Bury St Edmunds Festival: Opera
The Rake's Progress: Stravinsky, St Edmundsbury Cathedral, 22 May
The Rake's Progress: Stravinsky, St Edmundsbury Cathedral, May 22
Opera East's witty incisive performance of Stravinsky's only full-length opera is at two Suffolk venues this week. The first was the company's debut appearance at the Bury Festival; the second is at the Barrandov Opera, Needham Market.
It's an absorbing morality tale, showing the reverse of Bunyan's progress towards Heaven. This is the downward path, via a dissolute life and a pact with the devil
It's exciting Stravinsky, a perceptive work for an immediate, and devastated post-war world, here well performed. Its spare, structured music harks back to the Baroque but is full of characteristic dissonances, adventurous harmonies, and whimsical rhythms.
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The inspiration was an exhibition of Hogarth etchings. Having seen it, Stravinsky commissioned the poet W.H Auden to write the libretto and it first saw the opera stage in1951.
We follow the plunging life of Tom Rakewell, who spurns the countryside for increasingly bleak adventures in London. He's caught up in depravity and loss and, in an increasingly crazy descending whirl, even marries a fractious bearded lady from the circus.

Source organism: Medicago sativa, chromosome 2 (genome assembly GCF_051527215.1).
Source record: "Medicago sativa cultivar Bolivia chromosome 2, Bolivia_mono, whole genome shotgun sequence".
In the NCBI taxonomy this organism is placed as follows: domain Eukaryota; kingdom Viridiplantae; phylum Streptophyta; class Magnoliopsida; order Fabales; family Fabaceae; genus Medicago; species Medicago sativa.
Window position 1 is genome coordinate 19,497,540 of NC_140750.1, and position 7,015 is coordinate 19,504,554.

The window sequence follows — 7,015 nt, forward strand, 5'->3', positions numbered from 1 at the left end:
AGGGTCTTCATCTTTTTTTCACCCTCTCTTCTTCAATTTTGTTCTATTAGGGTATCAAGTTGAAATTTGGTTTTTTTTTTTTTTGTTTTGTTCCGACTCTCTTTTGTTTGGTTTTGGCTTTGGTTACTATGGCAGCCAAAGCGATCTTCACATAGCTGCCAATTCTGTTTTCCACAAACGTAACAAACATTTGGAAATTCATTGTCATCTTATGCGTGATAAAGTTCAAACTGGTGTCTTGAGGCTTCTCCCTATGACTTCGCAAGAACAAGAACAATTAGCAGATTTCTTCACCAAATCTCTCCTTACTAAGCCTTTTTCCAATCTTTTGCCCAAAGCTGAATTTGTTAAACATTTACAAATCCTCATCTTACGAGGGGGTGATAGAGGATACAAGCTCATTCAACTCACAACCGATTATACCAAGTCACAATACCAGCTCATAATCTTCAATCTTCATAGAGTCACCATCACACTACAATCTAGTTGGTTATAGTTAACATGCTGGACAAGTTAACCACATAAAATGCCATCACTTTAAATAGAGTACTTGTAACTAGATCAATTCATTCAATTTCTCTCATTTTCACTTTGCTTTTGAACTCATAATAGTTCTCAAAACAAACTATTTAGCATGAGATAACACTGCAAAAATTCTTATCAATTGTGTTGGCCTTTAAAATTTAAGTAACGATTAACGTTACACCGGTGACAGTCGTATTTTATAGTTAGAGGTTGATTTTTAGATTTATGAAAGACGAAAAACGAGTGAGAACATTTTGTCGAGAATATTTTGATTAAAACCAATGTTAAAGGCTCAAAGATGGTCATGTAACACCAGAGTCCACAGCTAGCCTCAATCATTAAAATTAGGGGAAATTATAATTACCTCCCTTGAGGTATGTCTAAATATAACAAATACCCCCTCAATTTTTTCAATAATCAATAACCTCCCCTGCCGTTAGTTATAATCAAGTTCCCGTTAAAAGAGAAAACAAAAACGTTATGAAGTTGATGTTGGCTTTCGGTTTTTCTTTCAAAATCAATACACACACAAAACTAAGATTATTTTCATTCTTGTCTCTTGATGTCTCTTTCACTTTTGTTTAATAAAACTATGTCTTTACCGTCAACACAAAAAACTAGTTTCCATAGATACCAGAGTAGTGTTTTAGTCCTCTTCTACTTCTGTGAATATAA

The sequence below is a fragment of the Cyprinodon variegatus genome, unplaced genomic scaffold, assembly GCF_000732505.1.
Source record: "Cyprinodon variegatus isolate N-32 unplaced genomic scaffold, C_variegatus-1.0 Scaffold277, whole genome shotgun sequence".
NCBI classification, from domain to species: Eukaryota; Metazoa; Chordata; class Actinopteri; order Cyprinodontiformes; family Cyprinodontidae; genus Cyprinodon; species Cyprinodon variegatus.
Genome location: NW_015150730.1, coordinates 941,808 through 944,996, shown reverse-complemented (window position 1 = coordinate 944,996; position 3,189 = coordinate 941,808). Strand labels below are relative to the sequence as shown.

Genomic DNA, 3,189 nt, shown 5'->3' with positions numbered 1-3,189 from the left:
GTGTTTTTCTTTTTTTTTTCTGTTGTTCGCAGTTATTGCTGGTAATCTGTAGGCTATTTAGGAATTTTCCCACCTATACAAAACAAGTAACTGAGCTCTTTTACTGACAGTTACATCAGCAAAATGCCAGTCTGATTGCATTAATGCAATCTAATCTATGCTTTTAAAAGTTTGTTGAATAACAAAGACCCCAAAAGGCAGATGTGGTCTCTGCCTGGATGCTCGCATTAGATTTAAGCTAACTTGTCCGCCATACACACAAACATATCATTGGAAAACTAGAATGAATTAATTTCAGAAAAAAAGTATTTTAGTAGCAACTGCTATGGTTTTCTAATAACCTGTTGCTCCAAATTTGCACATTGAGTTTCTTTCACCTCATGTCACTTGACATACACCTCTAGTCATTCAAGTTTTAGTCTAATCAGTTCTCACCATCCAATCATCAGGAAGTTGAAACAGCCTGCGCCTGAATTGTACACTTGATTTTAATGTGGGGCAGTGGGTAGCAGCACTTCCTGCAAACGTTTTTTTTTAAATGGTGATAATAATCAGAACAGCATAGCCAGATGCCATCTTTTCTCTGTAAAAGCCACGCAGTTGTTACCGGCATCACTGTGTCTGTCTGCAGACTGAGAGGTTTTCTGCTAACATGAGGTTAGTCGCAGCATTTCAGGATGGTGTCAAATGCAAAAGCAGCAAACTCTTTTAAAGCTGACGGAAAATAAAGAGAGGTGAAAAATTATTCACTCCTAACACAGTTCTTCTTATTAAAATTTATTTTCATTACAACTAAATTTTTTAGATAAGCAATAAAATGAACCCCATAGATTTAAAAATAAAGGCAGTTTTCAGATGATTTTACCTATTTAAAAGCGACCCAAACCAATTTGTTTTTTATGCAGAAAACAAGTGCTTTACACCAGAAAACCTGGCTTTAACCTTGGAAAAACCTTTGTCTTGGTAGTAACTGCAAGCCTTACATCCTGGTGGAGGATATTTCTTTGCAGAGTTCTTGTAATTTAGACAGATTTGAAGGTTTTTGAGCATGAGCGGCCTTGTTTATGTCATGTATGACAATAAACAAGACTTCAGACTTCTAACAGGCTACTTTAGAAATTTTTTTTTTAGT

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Tom has two influences on his life. One is the Devil's corrupting agent, Nick Shadow (Daniel Grice). The other is Tom's country sweetheart (Rebecca van den Berg) who does her best to use her love to redeem him. She saves Tom from the fires of hell but not from Bedlam.
This is a touring production involving simple but inventive staging, strong singing and fine orchestral playing. There are some wonderful scenes - the auction when Tom's goods are sold off, the graveyard where Nick Shadow reveals his identity, and where they play cards for Tom's soul.
The Cathedral's acoustics are not good for operatic performance it has to be said. However, Daniel Grice's insidious Nick Shadow was, for me, the towering performance. Peter Wilman as Tom was strong and the soprano voice of Rebecca van den Berg carried hauntingly all round the building.
There were some nice satiric production touches - the use of mobile phones as cameras, a camcorder, and everyone in the madhouse had a laptop.
Oliver Gooch, who conducted, brought the best out of his musicians. Unknowingly however, he committed the unforgivable by standing in front of the low stage. The Cathedral doesn't have raked seats and he was simply blocking the view for many people.